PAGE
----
Water off-limits at three New Brunswick parks after blue-green algae found
Moncton's Centennial Park is off-limits to recreation, including kayaking and canoeing, due to the presence of blue-green algae.
MONCTON, N.B. -- Water at three New Brunswick parks has been declared off-limits because of blue-green algae, which produces toxins that have killed three dogs in the province in recent weeks.
The City of Moncton says the water at Mapleton Park, Jones Lake and Centennial Park is off-limits to recreation, including kayaking and canoeing.
The city says it is a precautionary measure, but warned to keep dogs out of the water.
Due to warm temperatures, blue-green algae has been collecting along the banks of lakes and ponds.
Three dogs have died from toxins found in blue-green algae after being in or near the Saint John River.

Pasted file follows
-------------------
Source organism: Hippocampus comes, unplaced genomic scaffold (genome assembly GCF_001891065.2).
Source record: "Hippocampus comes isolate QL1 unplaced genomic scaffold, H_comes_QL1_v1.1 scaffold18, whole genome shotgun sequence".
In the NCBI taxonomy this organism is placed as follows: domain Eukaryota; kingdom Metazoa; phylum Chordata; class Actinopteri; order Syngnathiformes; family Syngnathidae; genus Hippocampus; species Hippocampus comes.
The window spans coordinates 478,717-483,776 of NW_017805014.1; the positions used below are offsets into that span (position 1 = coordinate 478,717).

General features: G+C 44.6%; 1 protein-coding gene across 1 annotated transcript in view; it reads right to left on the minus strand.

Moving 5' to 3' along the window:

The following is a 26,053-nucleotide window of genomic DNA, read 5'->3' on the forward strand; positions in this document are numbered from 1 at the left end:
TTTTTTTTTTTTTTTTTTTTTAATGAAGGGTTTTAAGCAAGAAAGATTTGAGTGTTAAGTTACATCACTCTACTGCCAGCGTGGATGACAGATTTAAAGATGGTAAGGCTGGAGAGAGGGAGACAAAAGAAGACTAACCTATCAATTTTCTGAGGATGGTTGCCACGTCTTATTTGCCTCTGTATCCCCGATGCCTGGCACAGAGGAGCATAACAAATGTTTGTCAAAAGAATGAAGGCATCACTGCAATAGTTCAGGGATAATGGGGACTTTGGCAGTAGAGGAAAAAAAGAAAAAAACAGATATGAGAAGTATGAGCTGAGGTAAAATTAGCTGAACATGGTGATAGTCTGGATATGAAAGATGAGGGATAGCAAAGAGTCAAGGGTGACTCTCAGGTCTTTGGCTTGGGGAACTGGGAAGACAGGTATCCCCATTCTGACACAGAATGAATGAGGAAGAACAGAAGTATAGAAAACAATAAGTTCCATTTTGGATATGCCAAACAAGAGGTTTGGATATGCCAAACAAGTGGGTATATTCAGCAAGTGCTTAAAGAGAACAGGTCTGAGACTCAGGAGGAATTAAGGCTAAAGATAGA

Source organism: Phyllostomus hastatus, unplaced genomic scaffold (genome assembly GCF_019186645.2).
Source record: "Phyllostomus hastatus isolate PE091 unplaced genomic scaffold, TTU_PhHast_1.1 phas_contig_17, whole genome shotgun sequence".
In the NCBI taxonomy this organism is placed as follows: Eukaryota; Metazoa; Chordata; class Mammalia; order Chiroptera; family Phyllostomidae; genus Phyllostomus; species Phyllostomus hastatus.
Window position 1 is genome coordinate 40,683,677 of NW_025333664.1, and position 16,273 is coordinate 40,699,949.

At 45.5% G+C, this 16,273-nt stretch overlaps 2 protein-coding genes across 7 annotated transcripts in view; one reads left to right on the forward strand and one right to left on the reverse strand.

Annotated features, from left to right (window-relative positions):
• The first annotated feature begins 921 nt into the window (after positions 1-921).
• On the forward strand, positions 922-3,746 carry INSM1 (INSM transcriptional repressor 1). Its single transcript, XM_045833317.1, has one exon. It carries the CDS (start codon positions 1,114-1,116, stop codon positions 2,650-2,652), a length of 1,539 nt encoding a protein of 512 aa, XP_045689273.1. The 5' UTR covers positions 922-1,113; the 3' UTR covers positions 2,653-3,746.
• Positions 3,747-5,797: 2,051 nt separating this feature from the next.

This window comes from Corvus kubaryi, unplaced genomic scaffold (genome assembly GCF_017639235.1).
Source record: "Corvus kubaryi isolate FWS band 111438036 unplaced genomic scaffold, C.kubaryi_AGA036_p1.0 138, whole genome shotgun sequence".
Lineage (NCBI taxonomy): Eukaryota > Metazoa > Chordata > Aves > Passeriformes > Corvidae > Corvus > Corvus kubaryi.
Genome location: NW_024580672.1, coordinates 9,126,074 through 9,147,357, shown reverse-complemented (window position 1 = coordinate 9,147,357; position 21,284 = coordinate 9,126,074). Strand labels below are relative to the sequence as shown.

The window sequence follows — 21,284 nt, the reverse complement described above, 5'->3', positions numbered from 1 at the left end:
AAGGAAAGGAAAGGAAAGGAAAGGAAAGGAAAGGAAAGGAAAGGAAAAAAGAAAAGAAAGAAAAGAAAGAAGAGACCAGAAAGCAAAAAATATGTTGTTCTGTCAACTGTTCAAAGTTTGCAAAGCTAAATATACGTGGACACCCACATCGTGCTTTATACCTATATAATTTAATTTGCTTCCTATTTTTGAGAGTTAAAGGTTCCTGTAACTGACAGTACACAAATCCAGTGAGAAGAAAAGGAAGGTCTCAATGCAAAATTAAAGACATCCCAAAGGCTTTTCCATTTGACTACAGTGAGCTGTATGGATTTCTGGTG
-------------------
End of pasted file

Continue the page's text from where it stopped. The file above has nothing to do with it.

Witnesses said two of the dogs suffered convulsions and vomiting after playing near the water at Carleton Park near Fredericton on July 22.
Another dog died July 20 after swimming in the river near Hartt Island campground, about 10 kilometres from the park.
Dr. James Goltz, New Brunswick's chief veterinarian, said last week that necropsies on two dogs determined all three died following exposure to anatoxins, the toxic substances produced by cyanobacteria, which are commonly known as blue-green algae.